School board passes schedule change
Published 12:00 am Friday, April 15, 2005
Selma High School will return to a seven-period schedule next year due to a narrow-margined decision by the school board Thursday night.
The decision was approved 5-4, with one abstention, after a long period of discussion between board members and Superintendent Dr. James Carter.
According to the recommendation presented to the board, an analysis of the block schedule at Selma High has shown instruction and planning time Is not being used properly.
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“There is a need for structure at Selma High School. Time allocated for instruction and planning is underutilized,” the recommendation states. “Teachers and staff are abusing the ninety-six minutes instructional block at Selma High, which is raising questions among teachers and staff at other schools.”
Board member Benjamin Givan disagreed with the request and felt that very few teachers and students wanted to return to the seventh-period schedule.
“There is no guarantee the seventh-period schedule would work,” he said. “I feel this is a managerial problem and I don’t think we should throw something out until we’ve looked at it from all angles. I know the block scheduling works.”
Another board member, Dr. Ann Fitts, said she did some research and could not find a difference in student achievement between the two schedules.
Board members Dr. Kirit Chapatwala and Dr. David Hodo, on the other hand, both said they strongly supported returning to the seven-period schedule.
Carter said the recommendation was not intended to be “an indictment against teachers and students,” but rather a way to correct a problem.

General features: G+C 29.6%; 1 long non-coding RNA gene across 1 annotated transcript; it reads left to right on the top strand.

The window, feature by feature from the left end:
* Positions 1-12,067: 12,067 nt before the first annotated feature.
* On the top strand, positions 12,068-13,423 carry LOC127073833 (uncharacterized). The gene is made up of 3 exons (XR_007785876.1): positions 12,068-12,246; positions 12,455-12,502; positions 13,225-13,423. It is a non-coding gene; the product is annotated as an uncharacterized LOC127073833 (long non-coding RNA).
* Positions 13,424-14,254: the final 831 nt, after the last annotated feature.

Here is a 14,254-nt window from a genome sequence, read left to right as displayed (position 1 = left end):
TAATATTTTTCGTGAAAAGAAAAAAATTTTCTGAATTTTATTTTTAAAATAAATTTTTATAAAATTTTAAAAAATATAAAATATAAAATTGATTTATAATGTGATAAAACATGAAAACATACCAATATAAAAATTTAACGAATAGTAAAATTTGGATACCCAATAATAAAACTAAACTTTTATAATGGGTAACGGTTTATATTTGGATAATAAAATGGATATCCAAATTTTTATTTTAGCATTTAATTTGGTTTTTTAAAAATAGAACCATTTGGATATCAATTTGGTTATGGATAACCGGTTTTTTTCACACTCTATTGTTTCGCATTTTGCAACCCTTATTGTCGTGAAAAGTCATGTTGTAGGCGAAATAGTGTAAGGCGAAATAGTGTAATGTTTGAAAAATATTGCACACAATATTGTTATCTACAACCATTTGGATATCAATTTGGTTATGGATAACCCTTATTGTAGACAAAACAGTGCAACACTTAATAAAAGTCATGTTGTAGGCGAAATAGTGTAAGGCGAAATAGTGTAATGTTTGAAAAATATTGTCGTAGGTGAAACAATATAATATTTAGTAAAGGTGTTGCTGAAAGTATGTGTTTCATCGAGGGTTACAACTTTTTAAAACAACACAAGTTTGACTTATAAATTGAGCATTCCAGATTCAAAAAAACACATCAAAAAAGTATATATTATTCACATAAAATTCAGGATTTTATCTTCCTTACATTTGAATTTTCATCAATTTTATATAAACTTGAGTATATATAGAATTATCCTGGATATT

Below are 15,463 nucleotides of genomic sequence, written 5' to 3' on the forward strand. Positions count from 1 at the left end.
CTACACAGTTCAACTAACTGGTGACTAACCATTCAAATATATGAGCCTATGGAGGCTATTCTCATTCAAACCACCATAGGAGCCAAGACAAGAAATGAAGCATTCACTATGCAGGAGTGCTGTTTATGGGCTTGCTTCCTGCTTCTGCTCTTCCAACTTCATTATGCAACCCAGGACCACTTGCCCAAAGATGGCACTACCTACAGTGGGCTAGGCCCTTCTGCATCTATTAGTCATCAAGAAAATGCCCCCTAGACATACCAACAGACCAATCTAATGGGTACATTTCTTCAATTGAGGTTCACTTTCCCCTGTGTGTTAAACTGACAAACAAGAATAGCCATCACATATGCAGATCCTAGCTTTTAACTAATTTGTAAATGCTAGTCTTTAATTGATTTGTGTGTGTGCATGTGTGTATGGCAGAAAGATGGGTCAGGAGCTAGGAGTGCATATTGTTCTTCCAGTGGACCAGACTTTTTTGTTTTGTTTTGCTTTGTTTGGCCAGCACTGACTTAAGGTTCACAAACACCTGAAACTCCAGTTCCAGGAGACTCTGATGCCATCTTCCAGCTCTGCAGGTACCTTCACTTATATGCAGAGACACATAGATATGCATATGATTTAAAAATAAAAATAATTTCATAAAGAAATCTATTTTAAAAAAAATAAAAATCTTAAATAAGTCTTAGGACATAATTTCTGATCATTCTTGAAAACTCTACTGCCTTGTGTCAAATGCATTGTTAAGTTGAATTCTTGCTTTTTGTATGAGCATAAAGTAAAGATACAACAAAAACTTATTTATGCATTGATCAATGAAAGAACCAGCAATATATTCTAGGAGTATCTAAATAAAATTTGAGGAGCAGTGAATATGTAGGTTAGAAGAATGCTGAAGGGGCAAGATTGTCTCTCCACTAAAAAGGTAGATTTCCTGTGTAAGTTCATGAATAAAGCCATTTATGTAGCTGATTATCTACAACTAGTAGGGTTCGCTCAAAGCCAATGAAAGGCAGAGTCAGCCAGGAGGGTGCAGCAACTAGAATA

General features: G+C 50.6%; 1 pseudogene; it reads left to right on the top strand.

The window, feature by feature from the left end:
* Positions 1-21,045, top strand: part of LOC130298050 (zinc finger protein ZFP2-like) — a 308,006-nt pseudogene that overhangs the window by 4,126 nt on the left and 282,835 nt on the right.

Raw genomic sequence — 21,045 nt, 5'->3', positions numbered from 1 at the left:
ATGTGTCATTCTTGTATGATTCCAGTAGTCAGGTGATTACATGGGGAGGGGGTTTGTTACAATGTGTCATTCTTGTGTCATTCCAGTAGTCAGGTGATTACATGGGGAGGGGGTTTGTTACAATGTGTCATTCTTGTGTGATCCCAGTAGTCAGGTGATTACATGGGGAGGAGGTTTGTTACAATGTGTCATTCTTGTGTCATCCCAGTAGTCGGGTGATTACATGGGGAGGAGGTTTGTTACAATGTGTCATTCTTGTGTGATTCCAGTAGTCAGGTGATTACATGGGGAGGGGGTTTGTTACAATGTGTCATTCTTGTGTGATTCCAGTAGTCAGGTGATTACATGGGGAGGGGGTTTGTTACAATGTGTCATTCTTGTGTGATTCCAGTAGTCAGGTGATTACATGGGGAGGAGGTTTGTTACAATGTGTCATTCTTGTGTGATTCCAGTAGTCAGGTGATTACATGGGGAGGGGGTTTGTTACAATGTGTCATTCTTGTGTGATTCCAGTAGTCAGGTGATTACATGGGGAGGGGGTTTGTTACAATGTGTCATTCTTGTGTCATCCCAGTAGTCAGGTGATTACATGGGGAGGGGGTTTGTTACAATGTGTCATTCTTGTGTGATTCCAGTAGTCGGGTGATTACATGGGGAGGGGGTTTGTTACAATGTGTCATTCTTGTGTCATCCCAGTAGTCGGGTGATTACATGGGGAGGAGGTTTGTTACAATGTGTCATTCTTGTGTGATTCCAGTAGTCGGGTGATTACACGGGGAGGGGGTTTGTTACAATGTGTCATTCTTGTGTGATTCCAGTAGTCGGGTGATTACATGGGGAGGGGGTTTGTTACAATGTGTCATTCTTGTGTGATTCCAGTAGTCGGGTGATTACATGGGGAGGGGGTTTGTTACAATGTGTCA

“I was the one who implemented this program and worked with it for five years,” Carter said. “But when you look at our test scores, they are not at the level where they should be. We have a major scheduling problem, and if we don’t get this corrected, it could lead to class times not being used properly.”
The board also unanimously approved to purchase property on Broad Street for the construction of a new administration building.
The board purchased the property using a $100,000 bond.
Carter said the property purchase would not affect the school system’s budget for this year.
“Right now, we are on budget and we are not over in any category,” Carter said.
Other items on the agenda included:
* Approval to adopt the book “Why They Marched: The Struggle for the Right to Vote,” for third- and fourth-grade students.
* Approval for students passing specific career-technical courses to earn embedded science or math credit and/or substitute specific career technical courses for core courses for graduation.
* Approval of several school field trips.